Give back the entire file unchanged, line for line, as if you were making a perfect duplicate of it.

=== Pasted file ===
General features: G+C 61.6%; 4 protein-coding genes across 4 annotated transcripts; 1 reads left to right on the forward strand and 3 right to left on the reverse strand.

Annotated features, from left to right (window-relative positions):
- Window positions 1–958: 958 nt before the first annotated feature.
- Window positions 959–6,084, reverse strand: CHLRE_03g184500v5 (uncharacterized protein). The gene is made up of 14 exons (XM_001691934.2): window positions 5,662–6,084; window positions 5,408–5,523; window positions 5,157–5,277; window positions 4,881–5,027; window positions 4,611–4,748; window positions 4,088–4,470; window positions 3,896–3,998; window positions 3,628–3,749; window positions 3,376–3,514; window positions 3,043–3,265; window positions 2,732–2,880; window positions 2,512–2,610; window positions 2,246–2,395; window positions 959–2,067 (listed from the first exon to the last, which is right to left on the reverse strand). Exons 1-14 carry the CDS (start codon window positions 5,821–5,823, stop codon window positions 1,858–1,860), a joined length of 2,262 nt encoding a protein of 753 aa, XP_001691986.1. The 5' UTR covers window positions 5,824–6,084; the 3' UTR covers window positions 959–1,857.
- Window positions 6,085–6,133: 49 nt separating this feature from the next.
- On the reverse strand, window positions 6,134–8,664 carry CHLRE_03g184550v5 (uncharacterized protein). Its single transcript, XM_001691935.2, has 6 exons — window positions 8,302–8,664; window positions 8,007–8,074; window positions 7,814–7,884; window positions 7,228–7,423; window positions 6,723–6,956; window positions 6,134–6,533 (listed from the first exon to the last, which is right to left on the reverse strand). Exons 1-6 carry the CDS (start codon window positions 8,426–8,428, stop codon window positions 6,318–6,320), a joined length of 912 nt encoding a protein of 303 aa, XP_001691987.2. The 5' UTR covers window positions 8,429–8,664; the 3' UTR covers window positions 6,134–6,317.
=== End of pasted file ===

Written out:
General features: G+C 61.6%; 4 protein-coding genes across 4 annotated transcripts; 1 reads left to right on the forward strand and 3 right to left on the reverse strand.

Annotated features, from left to right (window-relative positions):
- Window positions 1–958: 958 nt before the first annotated feature.
- Window positions 959–6,084, reverse strand: CHLRE_03g184500v5 (uncharacterized protein). The gene is made up of 14 exons (XM_001691934.2): window positions 5,662–6,084; window positions 5,408–5,523; window positions 5,157–5,277; window positions 4,881–5,027; window positions 4,611–4,748; window positions 4,088–4,470; window positions 3,896–3,998; window positions 3,628–3,749; window positions 3,376–3,514; window positions 3,043–3,265; window positions 2,732–2,880; window positions 2,512–2,610; window positions 2,246–2,395; window positions 959–2,067 (listed from the first exon to the last, which is right to left on the reverse strand). Exons 1-14 carry the CDS (start codon window positions 5,821–5,823, stop codon window positions 1,858–1,860), a joined length of 2,262 nt encoding a protein of 753 aa, XP_001691986.1. The 5' UTR covers window positions 5,824–6,084; the 3' UTR covers window positions 959–1,857.
- Window positions 6,085–6,133: 49 nt separating this feature from the next.
- On the reverse strand, window positions 6,134–8,664 carry CHLRE_03g184550v5 (uncharacterized protein). Its single transcript, XM_001691935.2, has 6 exons — window positions 8,302–8,664; window positions 8,007–8,074; window positions 7,814–7,884; window positions 7,228–7,423; window positions 6,723–6,956; window positions 6,134–6,533 (listed from the first exon to the last, which is right to left on the reverse strand). Exons 1-6 carry the CDS (start codon window positions 8,426–8,428, stop codon window positions 6,318–6,320), a joined length of 912 nt encoding a protein of 303 aa, XP_001691987.2. The 5' UTR covers window positions 8,429–8,664; the 3' UTR covers window positions 6,134–6,317.